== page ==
Dubbed "Pistolero", the 22-year-old had been linked with several European clubs this summer, including Marseille, Perugia, Bologna, Roma, Galatasaray and Olympiakos. But it was Kiev who hit the jackpot, paying a bargain £2million for him.
A prolific scorer in the Argentine top flight last season, the 22-year-old from Italian immigrant stock may not always be pretty to watch but he is extremely effective. Feisty and muscular, he holds the ball up well and is especially dangerous in the air.
One to Watch: Florin Cernat
It is not by chance that the young Romanian playmaker is known as "Diamond". A player of perfect balance, intelligent movement and imagination, he is a brilliant young prospect, one of the premier players in Eastern Europe today.
Signed from Dinamo Bucharest in December 2000 for £2million, he has since made spectacular progress and it is no wonder that he is often mentioned in the same breath as the great Gheorghe Hagi, another left-footed midfielder from Romania.
Won his first full cap for Romania against the Ukraine in March 2002 and aged only 23 he should have a long international career ahead of him.
Coach Olexiy Mikhailichenko, the former Kiev and Glasgow Rangers midfielder, is likely to switch between a 4-5-1 and a 4-4-2 according to the circumstances. But whatever the formation, Mikhailichenko will stay loyal to the guiding principles of former boss Valerii Lobanovskyi, who put the emphasis on players of great versatility, neat attacking triangles and tactical discipline.
Kiev are at their most dangerous when their midfield is working to maximum efficiency. The onus will be on the all-overseas engine room quartet of the Belarus pair Valentin Bialkevich and Aleksandr Khatskevich, Romania's Florin Cernat and the Croat Jerko Leko to deliver.
Verdict: Competitive at home, much less so on their travels. It would be a major surprise if they progressed beyond the first phase.
Star Turn: Christian Vieri
Although there can be no doubt about his status as a world-class striker, the Australian-raised Italian international definitely has a point to prove in the Champions League after flattering to deceive in the same competition last term.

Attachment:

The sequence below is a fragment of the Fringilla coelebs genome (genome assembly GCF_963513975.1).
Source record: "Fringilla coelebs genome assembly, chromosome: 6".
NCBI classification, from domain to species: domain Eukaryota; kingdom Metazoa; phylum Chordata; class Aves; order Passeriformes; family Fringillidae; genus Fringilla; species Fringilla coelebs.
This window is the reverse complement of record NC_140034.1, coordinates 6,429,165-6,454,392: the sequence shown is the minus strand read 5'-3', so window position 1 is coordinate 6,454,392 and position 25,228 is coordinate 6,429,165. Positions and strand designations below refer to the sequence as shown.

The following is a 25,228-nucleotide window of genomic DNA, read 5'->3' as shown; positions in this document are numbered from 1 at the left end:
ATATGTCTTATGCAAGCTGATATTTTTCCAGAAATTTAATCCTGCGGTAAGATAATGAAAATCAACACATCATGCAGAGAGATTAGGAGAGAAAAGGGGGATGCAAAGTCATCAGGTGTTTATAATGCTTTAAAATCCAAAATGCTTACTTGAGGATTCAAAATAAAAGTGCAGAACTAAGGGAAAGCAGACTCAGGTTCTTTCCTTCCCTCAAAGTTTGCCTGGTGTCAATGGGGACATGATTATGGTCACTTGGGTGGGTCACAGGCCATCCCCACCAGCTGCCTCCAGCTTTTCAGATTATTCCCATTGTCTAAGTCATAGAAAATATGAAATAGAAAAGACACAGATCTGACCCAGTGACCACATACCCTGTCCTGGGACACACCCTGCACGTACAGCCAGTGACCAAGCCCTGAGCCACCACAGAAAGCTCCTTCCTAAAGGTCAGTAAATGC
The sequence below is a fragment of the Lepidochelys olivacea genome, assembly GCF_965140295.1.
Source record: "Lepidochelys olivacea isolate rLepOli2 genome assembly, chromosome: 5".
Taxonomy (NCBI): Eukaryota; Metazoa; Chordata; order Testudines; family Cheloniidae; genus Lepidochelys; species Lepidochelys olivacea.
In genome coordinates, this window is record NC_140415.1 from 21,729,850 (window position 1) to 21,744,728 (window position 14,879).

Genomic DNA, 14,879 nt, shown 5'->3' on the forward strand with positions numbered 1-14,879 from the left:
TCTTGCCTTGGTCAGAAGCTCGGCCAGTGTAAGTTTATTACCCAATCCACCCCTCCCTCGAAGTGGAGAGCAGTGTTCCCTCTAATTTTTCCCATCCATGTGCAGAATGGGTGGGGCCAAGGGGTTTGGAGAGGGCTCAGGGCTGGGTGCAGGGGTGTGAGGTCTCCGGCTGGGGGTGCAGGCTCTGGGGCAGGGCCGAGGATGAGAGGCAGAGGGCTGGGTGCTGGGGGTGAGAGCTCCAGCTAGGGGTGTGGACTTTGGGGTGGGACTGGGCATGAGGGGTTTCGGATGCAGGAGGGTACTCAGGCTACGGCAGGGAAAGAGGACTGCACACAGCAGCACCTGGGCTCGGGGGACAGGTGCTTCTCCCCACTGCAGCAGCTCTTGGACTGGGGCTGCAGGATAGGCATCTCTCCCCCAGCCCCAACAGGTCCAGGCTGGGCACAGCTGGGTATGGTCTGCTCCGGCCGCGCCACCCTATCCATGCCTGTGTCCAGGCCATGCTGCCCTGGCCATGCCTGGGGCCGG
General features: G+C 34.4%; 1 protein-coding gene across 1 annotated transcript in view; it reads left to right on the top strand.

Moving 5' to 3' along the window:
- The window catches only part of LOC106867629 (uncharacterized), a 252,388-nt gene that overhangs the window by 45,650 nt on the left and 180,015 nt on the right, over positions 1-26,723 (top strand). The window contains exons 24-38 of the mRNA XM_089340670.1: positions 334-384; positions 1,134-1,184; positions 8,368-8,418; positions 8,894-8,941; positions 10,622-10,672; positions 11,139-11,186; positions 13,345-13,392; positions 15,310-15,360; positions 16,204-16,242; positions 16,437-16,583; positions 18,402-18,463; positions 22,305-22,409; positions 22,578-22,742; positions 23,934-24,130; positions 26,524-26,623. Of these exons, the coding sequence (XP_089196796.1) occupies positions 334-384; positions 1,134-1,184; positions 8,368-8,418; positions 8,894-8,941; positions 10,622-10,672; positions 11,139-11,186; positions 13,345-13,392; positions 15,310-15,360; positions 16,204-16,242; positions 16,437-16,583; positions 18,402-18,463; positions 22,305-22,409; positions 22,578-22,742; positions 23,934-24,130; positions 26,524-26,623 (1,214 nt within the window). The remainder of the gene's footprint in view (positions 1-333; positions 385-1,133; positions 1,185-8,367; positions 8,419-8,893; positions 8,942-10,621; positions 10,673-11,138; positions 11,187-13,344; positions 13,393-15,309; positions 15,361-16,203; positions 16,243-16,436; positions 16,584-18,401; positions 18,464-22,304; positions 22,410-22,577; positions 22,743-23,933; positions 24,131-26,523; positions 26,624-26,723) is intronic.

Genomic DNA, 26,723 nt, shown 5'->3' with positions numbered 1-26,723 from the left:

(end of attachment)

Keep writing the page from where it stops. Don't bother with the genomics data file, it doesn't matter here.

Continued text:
For Italy, Juventus, Atletico Madrid, Lazio and Inter, who bought him for a cool £31million in 1999, Vieri has proved himself a goalscoring phenomenon. Yet the flip side is that he does tend to be somewhat injury-prone, missing substantial chunks of each campaign.
Motivation may be a problem this term. He was highly critical of the Inter management for selling strike-partner Hernan Crespo to Chelsea and said he wanted to leave.
New Face: Andy Van der Meyde
A lack of penetration and precise delivery from the flanks has long been a problem at Inter and in a bid to remedy the situation, Inter president Massimo Moratti went shopping in Amsterdam this summer, paying Ajax £4million for Van der Meyde.
Able to play on either flank, the 24-year-old Dutch international is yet another product of Ajax's much-celebrated youth scheme and came to the fore in the 2001-02 season when he helped the Amsterdammers claim a League and Cup double.
A fan of the Premiership, he has speed, technical ability, crosses well and loves to cut in for a shot on goal. But according to his former Ajax boss Ronald Koeman, he tends to be too individualistic at times.
One to Watch: Obafemi Martins
The teenage Nigerian teenager frontrunner burst onto the Inter scene last season, showing up well in four Serie A games and scoring two fine goals in the Champions League, the second coming in Inter's semi-final loss to Milan on the away goals rule.
Short of stature, he makes for a lack of inches with his explosive speed and power, causing all manner of problems with his lung-busting runs from deep.